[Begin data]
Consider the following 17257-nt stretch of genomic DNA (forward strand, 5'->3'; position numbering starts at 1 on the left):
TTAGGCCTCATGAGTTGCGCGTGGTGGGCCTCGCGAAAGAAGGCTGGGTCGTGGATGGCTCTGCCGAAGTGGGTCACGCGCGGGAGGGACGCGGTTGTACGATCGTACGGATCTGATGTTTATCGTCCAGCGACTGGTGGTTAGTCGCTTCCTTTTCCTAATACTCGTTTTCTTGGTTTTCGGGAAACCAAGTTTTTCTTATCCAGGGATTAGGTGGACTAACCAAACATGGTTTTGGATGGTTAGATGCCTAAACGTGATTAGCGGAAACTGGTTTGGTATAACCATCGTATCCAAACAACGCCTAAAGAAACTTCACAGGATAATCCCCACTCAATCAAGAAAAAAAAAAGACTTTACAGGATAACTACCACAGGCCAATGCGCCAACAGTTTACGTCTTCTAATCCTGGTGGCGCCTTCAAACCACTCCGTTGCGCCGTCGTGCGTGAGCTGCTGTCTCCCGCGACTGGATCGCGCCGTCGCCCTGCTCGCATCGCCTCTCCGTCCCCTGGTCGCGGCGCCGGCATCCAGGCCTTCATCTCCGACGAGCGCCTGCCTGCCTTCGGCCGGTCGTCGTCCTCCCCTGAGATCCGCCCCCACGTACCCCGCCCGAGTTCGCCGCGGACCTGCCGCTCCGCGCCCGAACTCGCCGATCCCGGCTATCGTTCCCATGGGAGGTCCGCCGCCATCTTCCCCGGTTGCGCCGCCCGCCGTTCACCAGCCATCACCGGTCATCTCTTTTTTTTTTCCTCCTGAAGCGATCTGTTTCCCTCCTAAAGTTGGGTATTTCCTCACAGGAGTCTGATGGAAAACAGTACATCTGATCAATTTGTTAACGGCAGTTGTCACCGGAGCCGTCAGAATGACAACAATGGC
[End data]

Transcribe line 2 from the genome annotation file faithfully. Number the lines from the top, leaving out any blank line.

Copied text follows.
TTAGGCCTCATGAGTTGCGCGTGGTGGGCCTCGCGAAAGAAGGCTGGGTCGTGGATGGCTCTGCCGAAGTGGGTCACGCGCGGGAGGGACGCGGTTGTACGATCGTACGGATCTGATGTTTATCGTCCAGCGACTGGTGGTTAGTCGCTTCCTTTTCCTAATACTCGTTTTCTTGGTTTTCGGGAAACCAAGTTTTTCTTATCCAGGGATTAGGTGGACTAACCAAACATGGTTTTGGATGGTTAGATGCCTAAACGTGATTAGCGGAAACTGGTTTGGTATAACCATCGTATCCAAACAACGCCTAAAGAAACTTCACAGGATAATCCCCACTCAATCAAGAAAAAAAAAAGACTTTACAGGATAACTACCACAGGCCAATGCGCCAACAGTTTACGTCTTCTAATCCTGGTGGCGCCTTCAAACCACTCCGTTGCGCCGTCGTGCGTGAGCTGCTGTCTCCCGCGACTGGATCGCGCCGTCGCCCTGCTCGCATCGCCTCTCCGTCCCCTGGTCGCGGCGCCGGCATCCAGGCCTTCATCTCCGACGAGCGCCTGCCTGCCTTCGGCCGGTCGTCGTCCTCCCCTGAGATCCGCCCCCACGTACCCCGCCCGAGTTCGCCGCGGACCTGCCGCTCCGCGCCCGAACTCGCCGATCCCGGCTATCGTTCCCATGGGAGGTCCGCCGCCATCTTCCCCGGTTGCGCCGCCCGCCGTTCACCAGCCATCACCGGTCATCTCTTTTTTTTTTCCTCCTGAAGCGATCTGTTTCCCTCCTAAAGTTGGGTATTTCCTCACAGGAGTCTGATGGAAAACAGTACATCTGATCAATTTGTTAACGGCAGTTGTCACCGGAGCCGTCAGAATGACAACAATGGC